An interesting Gospel Coalition came into my blog reader asking, ‘Is God Calling You to Go Home?’ The article was clearly articulating a scenario in which somebody from a deprived community had spent their time trying to get out and subsequently felt that God was seeking to call them back. It is a good post centred on the US church and the need for people to commit to small-town America.
What interested me was that the article was shared by a number of folk in the UK. Whilst the post worked with respect to aspirational pull causing people to leave deprived communities in America, the question does not translate well to the UK. Mainly, that is because the rhetorical question is actively encouraging people to consider moving back to their hometowns. When that call is the denial of one’s aspirations or comforts in order to serve unreached people as an indigenous planter or pastor, there is much merit in it. As a call to aspirational Americans to commit to their small, deprived hometowns, it works.
The slightly unsettling thing about UK believers sharing it is that the call takes on a slightly different edge. It is well known that UK Evangelicals are overwhelmingly white and middle class. A disproportionately high number have been to university compared to the general UK population and over a third of all UK Evangelicals live in London and the South East. There are almost twice as many Evangelical churches in the South as there are in the North.
What does this mean for the encouragement to go home and share the gospel? I suspect it means largely what we see already in the UK. It means areas of high deprivation will lack churches, BME people are not brought into our congregations and those who do not live in areas of high educational attainment are largely unreached.
UK Evangelicals largely do not need to be encouraged to ‘go home’. If most Evangelicals are white and middle class, encouraging them to ‘go home’ as a service to the Lord is to encourage them to go to most affluent communities that most people aspire to live in. Frankly, they don’t need much encouragement as the figures on Evangelicalism and the spread of Evangelical churches attests.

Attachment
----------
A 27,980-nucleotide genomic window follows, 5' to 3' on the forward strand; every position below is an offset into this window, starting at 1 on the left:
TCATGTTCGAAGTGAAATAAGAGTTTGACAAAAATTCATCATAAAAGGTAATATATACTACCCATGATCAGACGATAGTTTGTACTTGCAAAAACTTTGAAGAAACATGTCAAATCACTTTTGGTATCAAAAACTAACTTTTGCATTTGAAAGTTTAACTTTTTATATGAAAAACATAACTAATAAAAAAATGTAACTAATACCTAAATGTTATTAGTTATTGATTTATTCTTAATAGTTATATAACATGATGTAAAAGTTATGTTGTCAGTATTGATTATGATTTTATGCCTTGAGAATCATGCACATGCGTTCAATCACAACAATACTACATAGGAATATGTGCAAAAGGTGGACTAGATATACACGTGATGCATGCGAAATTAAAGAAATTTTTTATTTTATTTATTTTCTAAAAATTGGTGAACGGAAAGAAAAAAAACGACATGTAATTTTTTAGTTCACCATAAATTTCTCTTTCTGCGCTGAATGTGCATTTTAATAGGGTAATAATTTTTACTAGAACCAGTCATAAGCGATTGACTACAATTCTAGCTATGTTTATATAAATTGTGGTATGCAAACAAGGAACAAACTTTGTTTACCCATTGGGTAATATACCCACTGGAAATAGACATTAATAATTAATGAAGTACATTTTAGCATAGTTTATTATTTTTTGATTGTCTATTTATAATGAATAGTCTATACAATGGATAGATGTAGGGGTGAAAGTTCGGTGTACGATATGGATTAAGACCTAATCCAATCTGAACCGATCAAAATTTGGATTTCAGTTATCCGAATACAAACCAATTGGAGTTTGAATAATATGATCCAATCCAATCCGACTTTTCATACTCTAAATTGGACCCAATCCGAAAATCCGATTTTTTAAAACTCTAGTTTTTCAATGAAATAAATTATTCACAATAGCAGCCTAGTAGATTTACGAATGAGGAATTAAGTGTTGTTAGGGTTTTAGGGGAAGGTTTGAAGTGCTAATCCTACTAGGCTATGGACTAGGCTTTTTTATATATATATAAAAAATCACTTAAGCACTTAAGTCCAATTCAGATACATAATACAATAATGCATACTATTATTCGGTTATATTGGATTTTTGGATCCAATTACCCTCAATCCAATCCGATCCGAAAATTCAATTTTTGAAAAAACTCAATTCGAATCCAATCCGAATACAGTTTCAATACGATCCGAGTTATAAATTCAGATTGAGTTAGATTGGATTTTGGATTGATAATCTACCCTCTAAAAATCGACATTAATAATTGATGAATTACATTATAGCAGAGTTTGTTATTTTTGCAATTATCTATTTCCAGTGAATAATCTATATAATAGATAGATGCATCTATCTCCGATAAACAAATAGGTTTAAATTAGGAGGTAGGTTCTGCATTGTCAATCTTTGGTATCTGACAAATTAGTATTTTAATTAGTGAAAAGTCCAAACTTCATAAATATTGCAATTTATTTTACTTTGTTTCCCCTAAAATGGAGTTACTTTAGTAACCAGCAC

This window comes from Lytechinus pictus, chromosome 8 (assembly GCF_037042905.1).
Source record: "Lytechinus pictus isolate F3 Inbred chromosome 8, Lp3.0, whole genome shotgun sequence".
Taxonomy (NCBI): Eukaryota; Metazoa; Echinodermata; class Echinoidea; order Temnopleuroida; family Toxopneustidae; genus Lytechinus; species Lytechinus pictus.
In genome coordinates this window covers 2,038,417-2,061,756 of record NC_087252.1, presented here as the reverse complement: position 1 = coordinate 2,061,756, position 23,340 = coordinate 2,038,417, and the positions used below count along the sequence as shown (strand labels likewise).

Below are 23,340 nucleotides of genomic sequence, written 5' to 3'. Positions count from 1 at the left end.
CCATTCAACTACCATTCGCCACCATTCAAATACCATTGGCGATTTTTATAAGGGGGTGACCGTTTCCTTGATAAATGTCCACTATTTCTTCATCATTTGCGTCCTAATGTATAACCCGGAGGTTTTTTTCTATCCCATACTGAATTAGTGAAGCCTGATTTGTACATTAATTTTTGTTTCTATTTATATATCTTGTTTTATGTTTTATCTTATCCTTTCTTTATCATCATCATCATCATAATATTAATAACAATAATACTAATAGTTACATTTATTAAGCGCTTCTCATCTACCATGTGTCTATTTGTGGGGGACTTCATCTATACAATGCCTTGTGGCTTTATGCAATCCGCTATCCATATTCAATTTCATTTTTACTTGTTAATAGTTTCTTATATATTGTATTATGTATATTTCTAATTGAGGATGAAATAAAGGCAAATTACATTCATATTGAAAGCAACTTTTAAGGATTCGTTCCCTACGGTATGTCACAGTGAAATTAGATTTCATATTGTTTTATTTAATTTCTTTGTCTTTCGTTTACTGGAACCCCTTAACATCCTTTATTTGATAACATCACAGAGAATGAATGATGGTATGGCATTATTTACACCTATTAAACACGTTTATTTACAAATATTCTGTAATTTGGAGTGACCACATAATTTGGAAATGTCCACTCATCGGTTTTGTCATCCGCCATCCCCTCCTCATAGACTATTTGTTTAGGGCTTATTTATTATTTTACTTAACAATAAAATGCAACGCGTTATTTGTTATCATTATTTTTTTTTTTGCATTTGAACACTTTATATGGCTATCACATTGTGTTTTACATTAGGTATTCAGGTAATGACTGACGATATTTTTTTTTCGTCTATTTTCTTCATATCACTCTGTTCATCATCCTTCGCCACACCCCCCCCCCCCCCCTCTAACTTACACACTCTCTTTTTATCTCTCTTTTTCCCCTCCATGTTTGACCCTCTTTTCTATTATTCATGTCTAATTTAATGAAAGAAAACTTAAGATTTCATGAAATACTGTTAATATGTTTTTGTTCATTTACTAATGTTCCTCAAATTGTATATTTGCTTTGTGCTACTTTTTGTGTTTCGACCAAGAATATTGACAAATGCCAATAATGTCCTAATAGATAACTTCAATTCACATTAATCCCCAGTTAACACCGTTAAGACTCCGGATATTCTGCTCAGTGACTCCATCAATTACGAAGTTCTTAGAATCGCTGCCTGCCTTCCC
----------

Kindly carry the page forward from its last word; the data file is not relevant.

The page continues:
British Evangelicals need less encouragement to ‘go home’ and more encouragement to reach the unreached. There is less of a need for homebodies and more need for missionaries. We need people who will set aside the comforts of home and go to those that others simply won’t reach. Getting people to move within walking distance of a tube stop really isn’t all that difficult. Getting someone to move to a council estate in the North East or a deprived community that is majority South Asian seems to be a much taller order for most Evangelical people.
Of course, I would love to see a new generation of indigenous workers raised up from each and every part of the UK, in both working- and middle-class areas made up of both working- and middle- class people representing the ethnic demography of their immediate context. What we have, however, are disproportionate numbers of white middle-class believers in white middle-class churches in white middle-class areas. Unless some of those believers are willing to lay aside their desire to be with people like themselves, and commit to areas of greater deprivation full or working class or BME people (or both) that equally need the gospel, calling on people to commit to ‘going home’ will perpetuate the white middle class nature of Evangelicalism as it stands.
Do some people need to commit to their hometowns and estates? Of course they do. Is that the encouragement that most UK Evangelicals need? Absolutely not. Most Evangelicals do not need a call to go home; they need a call to cross-cultural mission. Most do not need a new vision for the place they are from, they need a wider vision for the overwhelming number of lost people in the deprived communities with which they have often had little to no contact whatsoever.
Take my town, for instance. Does Oldham need a generation of Oldhammers to commit to the town in order to win it for Christ? Definitely. But there needs to be a generation of believers who will take the gospel to a largely unchurched town before we can hope to see that generation of indigenous raised up. We don’t tell missionaries to go home before they have been to where the Lord has not been proclaimed. Let’s not make that mistake on the home front. We need fewer Evangelicals to ‘go home’ to their middle-class areas and far more to deny themselves and proclaim Christ in the deprived towns and communities where he is not known.